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The two-and-a-half centuries after 1066 were momentous ones in the history of Britain. In 1066, England was conquered for the last time. The Anglo-Saxon ruling class was destroyed and and the English became a subject race, dominated by a Norman-French dynasty and aristocracy. This book shows how the English domination of the kingdom was by no means a foregone conclusion. The struggle for mastery in the book's title is in reality the struggle for different masteries within Great Britain. The book weaves together the histories of England, Scotland and Wales in a new way and argues that all three, in their different fashions, were competing for domination
The sixth of nine volumes in the major Penguin History of Britain series, A Monarchy Transformed narrates the tempestuous political events of the Stuart dynasty. It charts the reigns of six monarchs, and the course of two revolutions as well as religious upheavals that shook the beliefs of seventeenth-century Britons to the core.
A portrait of 18th century England, from its princes to its paupers, from its metropolis to its smallest hamlet. The topics covered include - diet, housing, prisons, rural festivals, bordellos, plays, paintings, and work and wages.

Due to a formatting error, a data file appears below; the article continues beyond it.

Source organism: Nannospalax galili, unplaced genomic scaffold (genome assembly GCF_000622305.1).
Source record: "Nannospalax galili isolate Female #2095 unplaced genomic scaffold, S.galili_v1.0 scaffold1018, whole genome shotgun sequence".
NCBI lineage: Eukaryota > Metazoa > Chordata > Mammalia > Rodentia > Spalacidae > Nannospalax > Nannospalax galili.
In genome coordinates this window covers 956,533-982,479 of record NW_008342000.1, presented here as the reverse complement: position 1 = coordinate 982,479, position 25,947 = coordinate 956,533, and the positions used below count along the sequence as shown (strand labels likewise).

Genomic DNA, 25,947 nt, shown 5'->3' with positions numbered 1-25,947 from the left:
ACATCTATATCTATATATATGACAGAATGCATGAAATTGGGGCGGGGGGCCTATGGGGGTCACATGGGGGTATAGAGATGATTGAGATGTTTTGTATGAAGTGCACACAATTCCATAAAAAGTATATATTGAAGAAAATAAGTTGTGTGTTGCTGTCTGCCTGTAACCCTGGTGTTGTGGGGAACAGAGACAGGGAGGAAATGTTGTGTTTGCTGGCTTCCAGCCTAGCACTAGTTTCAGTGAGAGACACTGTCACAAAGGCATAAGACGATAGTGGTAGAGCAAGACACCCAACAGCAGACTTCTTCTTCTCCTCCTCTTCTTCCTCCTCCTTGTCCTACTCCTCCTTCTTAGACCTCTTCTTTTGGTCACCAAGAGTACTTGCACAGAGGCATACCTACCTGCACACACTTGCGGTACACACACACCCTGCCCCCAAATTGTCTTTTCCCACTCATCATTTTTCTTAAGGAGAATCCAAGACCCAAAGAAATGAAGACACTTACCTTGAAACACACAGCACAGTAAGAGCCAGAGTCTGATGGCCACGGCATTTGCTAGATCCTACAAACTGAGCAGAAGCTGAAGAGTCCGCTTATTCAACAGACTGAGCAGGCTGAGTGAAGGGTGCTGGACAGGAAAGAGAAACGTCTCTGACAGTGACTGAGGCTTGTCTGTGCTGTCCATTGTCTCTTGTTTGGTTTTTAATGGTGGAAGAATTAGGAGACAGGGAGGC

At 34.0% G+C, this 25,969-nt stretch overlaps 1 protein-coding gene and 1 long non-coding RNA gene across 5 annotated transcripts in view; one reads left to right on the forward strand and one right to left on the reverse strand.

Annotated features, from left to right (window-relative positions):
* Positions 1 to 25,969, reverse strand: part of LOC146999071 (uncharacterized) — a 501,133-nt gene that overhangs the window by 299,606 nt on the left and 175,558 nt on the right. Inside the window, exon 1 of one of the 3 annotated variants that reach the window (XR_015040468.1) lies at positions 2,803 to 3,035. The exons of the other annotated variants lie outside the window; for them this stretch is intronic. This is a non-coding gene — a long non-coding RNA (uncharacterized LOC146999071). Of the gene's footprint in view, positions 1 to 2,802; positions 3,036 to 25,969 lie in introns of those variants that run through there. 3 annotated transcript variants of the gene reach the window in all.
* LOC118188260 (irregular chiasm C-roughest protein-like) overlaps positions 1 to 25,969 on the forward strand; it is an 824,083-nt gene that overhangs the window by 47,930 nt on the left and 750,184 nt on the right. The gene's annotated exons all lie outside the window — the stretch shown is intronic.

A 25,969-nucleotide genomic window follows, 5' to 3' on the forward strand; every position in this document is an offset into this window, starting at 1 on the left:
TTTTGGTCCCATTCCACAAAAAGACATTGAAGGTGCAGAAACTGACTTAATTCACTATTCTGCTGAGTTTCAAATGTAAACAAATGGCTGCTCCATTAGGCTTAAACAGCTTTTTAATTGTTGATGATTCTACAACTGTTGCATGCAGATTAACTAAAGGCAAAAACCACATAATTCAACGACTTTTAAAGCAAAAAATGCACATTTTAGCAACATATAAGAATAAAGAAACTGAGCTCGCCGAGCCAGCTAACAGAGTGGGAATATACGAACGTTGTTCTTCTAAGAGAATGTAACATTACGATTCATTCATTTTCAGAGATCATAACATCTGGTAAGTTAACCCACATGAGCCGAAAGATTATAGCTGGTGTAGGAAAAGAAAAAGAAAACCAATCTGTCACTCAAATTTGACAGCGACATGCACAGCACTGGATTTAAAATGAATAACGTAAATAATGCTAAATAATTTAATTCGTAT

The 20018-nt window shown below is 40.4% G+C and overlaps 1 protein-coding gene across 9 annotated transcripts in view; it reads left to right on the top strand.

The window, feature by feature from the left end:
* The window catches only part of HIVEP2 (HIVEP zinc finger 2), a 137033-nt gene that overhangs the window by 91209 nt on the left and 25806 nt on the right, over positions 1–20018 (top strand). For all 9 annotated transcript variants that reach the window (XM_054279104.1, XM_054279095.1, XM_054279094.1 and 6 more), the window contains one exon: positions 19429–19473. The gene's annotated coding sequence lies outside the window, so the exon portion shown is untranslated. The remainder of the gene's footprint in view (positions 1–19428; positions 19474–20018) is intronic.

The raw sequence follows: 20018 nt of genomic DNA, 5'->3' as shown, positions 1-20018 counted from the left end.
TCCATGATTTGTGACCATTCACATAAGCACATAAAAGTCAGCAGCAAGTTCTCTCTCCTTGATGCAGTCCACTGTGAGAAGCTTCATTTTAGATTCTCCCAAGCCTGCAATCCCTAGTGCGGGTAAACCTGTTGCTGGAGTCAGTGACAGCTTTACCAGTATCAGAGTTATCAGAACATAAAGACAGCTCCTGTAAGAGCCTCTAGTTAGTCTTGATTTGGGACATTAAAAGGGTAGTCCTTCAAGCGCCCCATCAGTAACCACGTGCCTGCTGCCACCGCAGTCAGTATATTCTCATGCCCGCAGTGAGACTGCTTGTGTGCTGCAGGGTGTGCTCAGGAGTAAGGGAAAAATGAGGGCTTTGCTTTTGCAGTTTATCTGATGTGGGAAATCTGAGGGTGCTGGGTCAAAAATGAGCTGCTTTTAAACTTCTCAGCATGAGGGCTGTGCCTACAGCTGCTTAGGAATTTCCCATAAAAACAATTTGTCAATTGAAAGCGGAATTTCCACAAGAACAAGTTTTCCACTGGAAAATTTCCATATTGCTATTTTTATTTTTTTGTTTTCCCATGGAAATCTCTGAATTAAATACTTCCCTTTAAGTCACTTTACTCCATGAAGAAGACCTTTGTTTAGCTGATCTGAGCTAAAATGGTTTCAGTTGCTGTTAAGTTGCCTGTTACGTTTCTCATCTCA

A comprehensive introduction to the history of England, Scotland, Wales and Ireland. Topics covered include the spread of literacy, the development of transport and the evolution of country houses. Illustrated throughout, this volume includes a range of colour maps. Previous ed.: published as The Penguin atlas of British & Irish history. 2001.
New Zealand was the last country in the world to be discovered and settled by humankind. It was also the first to introduce full democracy. Between those events, and in the century that followed the franchise, the movements and the conflicts of human history have been played out more intensively and more rapidly in New Zealand than anywhere else on Earth. The Penguin History of New Zealand, a new book for a new century, tells that story in all its colour and drama. The narrative that emerges in an inclusive one about men and women, Maori and Pakeha. It shows that British motives in colonising New Zealand were essentially humane; and that Maori, far from being passive victims of a 'fatal impact', coped heroically with colonisation and survived by selectively accepting and adapting what Western technology and culture had to offer. This book, a triumphant fruit of careful research, wide reading and judicious assessment, was an unprecedented best-seller from the time of its first publication in 2003.
Grade level: 5, 6, 7, 8, 9, 10, 11, 12, e, i, s, t.

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